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Obama: Opposition on climate akin to smoking denialism
Question of the Day
As he bashed conservatives and the tea party, President Obama said Wednesday night that denial of man-made climate change is tantamount to not believing cigarettes cause cancer.
In a speech to the powerful environmental group, the League of Conservation Voters, the president continued his public battle with the tea party over his ambitious global-warming agenda, saying the "fringe elements" within the Republican Party continue to deny science and slow efforts to save the planet.
"Folks will tell you climate change is a hoax, or a fad, or a plot, it's a liberal plot," he said. "Many who say that actually know better and they're just embarrassed. They duck the question. They say 'I'm not a scientist," which really translates to, 'I accept man-made climate change is real, but if I say so out loud I'll be run out of town by a bunch of fringe elements ... I'll just pretend I don't know, that I can't read.'"
The president then said Republicans — or any other critics of his controversial actions to address climate change — don't need to be scientists or even understand much about carbon pollution to grasp the environmental threats facing the world.
"I'm not a doctor either, but if a bunch of doctors tell me tobacco can cause lung cancer, then I'll say, 'OK.' It's not that hard," he said.
Mr. Obama's speech to the influential organization came the same day White House officials met with billionaire climate activist and major Democratic party donor Tom Steyer. Mr. Steyer, along with former Treasury Secretary Henry Paulson, former New York City Mayor Michael Bloomberg and others, put forward a new report this week detailing the purported economic dangers that will result from climate change.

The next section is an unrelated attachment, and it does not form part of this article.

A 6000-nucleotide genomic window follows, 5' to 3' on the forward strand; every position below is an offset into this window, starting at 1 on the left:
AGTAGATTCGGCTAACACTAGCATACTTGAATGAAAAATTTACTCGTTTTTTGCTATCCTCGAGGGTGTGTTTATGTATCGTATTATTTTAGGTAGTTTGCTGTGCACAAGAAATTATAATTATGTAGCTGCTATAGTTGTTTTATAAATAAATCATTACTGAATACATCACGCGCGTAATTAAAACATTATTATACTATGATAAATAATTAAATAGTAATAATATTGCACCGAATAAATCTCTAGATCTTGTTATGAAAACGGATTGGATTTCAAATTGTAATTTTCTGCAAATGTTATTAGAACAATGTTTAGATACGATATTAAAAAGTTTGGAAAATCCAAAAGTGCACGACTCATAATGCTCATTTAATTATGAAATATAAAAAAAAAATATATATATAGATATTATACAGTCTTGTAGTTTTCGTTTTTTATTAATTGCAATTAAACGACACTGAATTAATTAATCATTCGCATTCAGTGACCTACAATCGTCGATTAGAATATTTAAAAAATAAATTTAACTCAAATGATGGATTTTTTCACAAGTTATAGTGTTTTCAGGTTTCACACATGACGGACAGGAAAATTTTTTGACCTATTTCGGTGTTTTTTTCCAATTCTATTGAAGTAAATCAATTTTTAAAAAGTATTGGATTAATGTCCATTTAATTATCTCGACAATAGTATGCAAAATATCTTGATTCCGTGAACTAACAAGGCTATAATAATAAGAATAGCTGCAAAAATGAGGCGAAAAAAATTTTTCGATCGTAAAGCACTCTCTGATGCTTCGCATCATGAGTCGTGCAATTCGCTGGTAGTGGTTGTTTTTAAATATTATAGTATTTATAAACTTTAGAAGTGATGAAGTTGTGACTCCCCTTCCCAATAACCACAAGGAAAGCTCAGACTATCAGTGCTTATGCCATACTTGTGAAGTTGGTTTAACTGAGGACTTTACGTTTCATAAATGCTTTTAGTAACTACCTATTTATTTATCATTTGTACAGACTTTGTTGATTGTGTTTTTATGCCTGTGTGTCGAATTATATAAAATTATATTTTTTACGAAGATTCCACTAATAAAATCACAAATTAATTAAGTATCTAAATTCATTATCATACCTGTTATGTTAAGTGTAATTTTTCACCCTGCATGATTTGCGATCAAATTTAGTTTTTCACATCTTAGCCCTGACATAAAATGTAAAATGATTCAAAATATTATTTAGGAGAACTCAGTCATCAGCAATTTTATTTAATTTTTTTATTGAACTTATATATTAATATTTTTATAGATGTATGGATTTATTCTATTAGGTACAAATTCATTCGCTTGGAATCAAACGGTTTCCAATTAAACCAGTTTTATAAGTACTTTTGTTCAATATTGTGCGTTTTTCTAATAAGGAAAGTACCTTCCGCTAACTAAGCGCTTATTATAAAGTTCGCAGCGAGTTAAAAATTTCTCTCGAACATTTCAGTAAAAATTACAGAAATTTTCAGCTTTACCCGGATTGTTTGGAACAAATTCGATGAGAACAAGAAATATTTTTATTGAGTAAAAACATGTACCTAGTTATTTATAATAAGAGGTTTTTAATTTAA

The report mirrors a recent White House study on the same subject, which Mr. Obama has used to explain and justify his dramatic actions.
Most notably, the president's Environmental Protection Agency has proposed harsh limits on carbon emissions from power plants, expected to deal a serious blow to the domestic coal industry.
While coal still provides nearly 40 percent of U.S. electricity and transformed the country during the Industrial Revolution, Mr. Obama urged developing countries such as China — far and away the world's biggest carbon polluter — to avoid the relatively cheap, readily available fuel.
He said China, India and other countries "should leapfrog some of the technologies, learn lessons from us, and go right to a clean energy future."
"We should lead by example," Mr. Obama said. "They're waiting to see what America does."
© Copyright 2014 The Washington Times, LLC. Click here for reprint permission.
About the Author
Ben Wolfgang covers the White House for The Washington Times.
Before joining the Times in March 2011, Ben spent four years as a political reporter at the Republican-Herald in Pottsville, Pa.
He can be reached at firstname.lastname@example.org.
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